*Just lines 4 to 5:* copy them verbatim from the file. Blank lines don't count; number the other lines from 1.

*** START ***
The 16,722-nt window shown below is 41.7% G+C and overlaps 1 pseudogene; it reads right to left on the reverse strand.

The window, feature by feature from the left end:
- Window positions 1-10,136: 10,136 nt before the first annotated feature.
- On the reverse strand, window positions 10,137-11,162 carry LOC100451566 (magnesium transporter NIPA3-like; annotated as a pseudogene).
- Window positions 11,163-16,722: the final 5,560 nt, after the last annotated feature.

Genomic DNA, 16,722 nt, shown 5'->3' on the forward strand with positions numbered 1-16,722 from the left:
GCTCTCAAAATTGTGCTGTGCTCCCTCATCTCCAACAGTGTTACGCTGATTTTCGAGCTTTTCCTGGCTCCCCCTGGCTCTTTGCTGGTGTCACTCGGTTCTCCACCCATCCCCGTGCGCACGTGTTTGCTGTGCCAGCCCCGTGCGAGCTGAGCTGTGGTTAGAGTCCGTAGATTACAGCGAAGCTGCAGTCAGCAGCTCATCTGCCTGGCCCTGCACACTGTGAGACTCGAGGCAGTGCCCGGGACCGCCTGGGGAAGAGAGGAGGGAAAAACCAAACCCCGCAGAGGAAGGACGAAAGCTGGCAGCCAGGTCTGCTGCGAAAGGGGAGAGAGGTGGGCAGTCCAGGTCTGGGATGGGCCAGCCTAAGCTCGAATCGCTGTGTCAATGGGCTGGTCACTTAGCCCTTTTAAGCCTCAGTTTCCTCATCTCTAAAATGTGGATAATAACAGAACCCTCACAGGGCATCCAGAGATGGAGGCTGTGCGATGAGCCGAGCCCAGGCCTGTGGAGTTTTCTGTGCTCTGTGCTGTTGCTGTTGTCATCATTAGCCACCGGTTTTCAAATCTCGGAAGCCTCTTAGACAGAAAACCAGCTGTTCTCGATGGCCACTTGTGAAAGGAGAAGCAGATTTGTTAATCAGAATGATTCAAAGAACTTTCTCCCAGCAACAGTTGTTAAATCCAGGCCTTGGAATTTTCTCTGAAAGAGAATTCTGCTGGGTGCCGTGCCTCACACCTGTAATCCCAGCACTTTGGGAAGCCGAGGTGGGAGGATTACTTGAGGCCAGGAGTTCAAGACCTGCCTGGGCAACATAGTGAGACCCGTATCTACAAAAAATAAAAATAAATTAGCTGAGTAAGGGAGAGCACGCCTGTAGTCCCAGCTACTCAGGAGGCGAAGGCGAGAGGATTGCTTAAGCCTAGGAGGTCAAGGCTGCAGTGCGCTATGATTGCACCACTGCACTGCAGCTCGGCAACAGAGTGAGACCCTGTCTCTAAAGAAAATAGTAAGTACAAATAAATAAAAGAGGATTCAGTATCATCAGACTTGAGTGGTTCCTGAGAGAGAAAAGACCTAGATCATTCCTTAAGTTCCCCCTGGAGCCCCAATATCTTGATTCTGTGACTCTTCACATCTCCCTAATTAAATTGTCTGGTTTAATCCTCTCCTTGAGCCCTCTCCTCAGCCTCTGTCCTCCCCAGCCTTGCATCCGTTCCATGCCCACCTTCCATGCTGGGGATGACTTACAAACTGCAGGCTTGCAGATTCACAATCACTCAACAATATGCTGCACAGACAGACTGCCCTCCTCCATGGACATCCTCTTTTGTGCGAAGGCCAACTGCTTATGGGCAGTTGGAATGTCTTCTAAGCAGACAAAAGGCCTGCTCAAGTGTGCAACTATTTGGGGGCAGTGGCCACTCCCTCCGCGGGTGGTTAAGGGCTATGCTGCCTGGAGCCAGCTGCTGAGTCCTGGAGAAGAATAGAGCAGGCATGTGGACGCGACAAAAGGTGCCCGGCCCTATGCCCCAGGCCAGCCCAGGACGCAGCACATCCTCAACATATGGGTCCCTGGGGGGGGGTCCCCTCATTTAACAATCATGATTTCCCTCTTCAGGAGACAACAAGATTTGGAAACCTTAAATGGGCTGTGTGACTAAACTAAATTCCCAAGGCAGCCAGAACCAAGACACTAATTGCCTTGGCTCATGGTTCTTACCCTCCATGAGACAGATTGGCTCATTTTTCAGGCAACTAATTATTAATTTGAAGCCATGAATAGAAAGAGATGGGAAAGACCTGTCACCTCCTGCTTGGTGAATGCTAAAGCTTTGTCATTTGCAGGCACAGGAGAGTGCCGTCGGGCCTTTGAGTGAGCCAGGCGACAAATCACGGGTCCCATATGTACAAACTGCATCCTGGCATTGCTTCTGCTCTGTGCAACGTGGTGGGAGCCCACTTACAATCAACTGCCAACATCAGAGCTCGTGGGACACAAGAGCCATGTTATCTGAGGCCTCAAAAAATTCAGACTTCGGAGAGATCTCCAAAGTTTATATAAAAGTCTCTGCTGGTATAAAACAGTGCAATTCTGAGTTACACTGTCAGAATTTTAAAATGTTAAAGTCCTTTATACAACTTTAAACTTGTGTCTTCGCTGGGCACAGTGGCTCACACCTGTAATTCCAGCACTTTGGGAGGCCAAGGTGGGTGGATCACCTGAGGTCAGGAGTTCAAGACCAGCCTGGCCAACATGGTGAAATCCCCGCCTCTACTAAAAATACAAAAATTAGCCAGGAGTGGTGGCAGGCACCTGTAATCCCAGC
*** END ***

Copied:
- On the reverse strand, window positions 10,137-11,162 carry LOC100451566 (magnesium transporter NIPA3-like; annotated as a pseudogene).
- Window positions 11,163-16,722: the final 5,560 nt, after the last annotated feature.